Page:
Prejudice in the use of artificial intelligence is a well-known problem. Twitter is not immune to this either. Through a competition, the short message service now wanted to find out which errors occur in its own Twitter algorithm.
Artificial intelligence (AI) was created to mimic the way the human brain works. With the help of training, AI can learn to respond to questions like Siri or Alexa or make decisions on its own.
But this often also leads to problems – for example, when minorities are disadvantaged by the AI used or gender bias occurs.
Twitter also had to struggle with this problem. At the end of 2020, criticism was voiced that the algorithm that crops the images in the feed is characterized by prejudice. For example, white faces were favored over black faces in the cropping.
In response, Twitter initially adjusted the cropping of photos in the newsfeed in May. Since then, portrait-format images are no longer cropped so heavily.
What are the weaknesses of Twitter’s algorithm?
But the short message service didn’t just want to fix the problems of its cropping algorithm that were visible in the newsfeed. Changes were also to be made in the background.
To get to the bottom of its own algorithm’s problems, Twitter launched the first Algorithmic Bias Bounty Challenge at the end of July 2021. Such challenges are particularly established in the hacker scene, for example to find security holes in the systems of large corporations.
The challenge took place as part of the online conference Def Con AI Village. The challenge offered prize money of $3,500 for first place, $1,000 for second place and $500 for third place.
The problem of the Twitter algorithm
According to Twitter, it’s particularly problematic that “companies don’t learn about unintentional ethical harm until after it’s been published.” Beforehand, it is particularly difficult to find bias in AI, it says.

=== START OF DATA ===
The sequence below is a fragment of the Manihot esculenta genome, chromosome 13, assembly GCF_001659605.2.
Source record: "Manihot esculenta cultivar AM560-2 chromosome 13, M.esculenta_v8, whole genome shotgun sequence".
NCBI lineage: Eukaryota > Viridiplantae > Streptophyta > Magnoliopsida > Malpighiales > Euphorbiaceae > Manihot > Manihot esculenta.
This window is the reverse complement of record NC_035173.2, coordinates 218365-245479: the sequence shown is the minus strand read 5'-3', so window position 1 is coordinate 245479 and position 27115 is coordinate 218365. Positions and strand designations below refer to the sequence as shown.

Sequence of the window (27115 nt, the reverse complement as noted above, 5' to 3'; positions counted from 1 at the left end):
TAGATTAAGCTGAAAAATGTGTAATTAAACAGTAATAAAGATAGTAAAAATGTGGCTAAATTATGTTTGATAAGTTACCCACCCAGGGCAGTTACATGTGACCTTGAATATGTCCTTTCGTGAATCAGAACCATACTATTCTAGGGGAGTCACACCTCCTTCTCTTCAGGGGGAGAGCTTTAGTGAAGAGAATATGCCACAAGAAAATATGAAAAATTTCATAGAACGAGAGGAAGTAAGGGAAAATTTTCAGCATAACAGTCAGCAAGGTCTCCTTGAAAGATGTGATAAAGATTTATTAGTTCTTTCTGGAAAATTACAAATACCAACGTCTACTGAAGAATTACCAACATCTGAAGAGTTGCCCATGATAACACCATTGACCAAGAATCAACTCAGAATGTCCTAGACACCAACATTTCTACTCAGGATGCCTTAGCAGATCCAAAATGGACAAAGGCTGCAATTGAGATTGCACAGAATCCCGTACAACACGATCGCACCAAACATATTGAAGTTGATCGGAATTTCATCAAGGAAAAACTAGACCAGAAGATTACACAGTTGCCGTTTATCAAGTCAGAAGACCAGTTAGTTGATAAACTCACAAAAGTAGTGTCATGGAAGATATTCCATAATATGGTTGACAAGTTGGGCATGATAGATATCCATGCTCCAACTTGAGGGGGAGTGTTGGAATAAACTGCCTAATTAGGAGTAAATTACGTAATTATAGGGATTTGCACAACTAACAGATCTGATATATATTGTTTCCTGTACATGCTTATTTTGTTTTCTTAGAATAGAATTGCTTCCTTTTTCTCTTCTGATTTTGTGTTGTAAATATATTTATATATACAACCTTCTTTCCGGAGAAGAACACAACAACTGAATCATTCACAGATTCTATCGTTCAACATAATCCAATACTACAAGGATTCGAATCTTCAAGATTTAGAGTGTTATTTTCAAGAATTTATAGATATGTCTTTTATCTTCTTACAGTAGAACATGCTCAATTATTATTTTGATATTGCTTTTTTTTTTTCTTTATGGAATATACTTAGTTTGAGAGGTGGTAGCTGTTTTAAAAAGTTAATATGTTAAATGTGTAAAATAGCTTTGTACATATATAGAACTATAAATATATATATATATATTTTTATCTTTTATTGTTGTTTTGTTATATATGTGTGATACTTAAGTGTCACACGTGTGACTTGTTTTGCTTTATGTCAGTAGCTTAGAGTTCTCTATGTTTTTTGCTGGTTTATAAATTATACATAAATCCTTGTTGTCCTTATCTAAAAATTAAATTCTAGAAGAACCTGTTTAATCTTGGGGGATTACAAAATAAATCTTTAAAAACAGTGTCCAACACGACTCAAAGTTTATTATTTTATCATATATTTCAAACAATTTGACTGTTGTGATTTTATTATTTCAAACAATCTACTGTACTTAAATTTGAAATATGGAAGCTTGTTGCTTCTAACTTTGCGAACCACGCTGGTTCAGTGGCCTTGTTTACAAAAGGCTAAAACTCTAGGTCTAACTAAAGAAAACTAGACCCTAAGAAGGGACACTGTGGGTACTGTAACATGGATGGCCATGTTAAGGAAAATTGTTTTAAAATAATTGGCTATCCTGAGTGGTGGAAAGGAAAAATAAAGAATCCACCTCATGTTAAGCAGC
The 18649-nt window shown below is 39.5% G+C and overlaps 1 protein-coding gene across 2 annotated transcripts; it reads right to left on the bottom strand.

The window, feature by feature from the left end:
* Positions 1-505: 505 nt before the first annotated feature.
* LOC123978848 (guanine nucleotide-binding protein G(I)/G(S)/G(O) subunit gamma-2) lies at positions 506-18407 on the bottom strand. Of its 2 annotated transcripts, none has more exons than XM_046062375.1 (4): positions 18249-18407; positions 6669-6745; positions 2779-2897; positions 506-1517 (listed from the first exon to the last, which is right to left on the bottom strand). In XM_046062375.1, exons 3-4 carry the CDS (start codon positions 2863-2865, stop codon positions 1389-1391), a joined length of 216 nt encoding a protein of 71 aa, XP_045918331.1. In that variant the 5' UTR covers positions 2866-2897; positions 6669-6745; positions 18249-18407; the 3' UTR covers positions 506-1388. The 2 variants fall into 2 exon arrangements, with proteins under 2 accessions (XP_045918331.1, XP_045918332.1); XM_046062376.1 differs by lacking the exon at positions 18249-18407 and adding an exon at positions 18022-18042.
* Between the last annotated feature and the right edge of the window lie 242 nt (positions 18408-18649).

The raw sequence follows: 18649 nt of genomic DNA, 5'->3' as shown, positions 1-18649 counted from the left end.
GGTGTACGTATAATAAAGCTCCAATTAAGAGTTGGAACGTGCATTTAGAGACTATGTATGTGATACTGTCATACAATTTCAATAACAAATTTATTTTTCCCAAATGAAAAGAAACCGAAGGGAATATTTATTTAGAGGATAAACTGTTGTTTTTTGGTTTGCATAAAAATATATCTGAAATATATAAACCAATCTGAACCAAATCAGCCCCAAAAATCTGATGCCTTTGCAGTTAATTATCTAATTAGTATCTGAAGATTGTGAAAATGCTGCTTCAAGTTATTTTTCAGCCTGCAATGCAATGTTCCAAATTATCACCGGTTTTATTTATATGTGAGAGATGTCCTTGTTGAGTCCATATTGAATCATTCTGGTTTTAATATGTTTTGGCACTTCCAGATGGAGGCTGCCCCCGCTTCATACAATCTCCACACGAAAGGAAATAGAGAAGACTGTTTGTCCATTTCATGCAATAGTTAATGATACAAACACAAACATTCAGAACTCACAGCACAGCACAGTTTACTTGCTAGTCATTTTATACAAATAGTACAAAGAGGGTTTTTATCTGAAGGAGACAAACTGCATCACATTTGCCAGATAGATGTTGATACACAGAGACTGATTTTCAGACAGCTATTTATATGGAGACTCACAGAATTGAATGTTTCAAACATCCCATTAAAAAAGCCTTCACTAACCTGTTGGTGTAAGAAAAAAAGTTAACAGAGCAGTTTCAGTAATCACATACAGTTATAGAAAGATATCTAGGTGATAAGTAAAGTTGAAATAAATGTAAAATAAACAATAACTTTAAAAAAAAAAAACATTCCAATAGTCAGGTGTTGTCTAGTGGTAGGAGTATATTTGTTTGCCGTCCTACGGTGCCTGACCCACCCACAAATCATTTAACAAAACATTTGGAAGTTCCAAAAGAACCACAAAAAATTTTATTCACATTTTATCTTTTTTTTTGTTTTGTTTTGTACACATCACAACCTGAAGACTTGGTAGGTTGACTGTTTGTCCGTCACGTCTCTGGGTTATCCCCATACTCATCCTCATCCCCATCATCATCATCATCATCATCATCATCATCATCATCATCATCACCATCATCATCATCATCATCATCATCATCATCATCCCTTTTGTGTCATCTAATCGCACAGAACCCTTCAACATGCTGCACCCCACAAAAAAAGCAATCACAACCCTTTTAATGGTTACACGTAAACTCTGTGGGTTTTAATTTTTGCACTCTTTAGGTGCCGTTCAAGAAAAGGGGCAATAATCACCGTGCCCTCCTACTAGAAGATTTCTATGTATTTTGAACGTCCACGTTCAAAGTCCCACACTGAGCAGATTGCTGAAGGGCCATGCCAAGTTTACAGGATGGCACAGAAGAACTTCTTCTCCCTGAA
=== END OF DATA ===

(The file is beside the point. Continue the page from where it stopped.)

Twitter is now looking to build on the success of the Hacker Challenge with its challenge.
We’re inspired by how the researcher and hacker community has helped the security field develop best practices for identifying and mitigating vulnerabilities to protect the public.
Twitter wants to help establish a similar community – but one that specializes in the ethical aspects of artificial intelligence and machine learning.
Twitter algorithm favors slim, young and fair skin
First place in the challenge was won by Bogdan Kulynych, a researcher at Switzerland’s EPFL University of Technology. According to the results, Twitter’s cropping algorithm favors faces that are slimmer, younger and have lighter skin.
Kulynych summarizes the results as follows: “The target model is set to prefer people who appear slim and young or have a light or warm face color, smooth skin texture, and stereotypically feminine facial features.”
This bias could lead to the exclusion of minorities and perpetuate stereotypical beauty standards in thousands of images.
To arrive at his findings, the researcher compared a photo of a human face to a series of AI-generated versions.
The algorithm gave better places to younger and slimmer-looking faces. Lighter or warmer-looking skin was also preferred, as well as higher-contrast images with more saturated colors.
The distorted beauty ideal in social networks
The beauty craze in social networks is a well-known problem. So-called beauty filters, but also algorithms – such as Twitter’s – reinforce this effect. It is therefore absolutely positive that Twitter now wants to do something to counter this problem.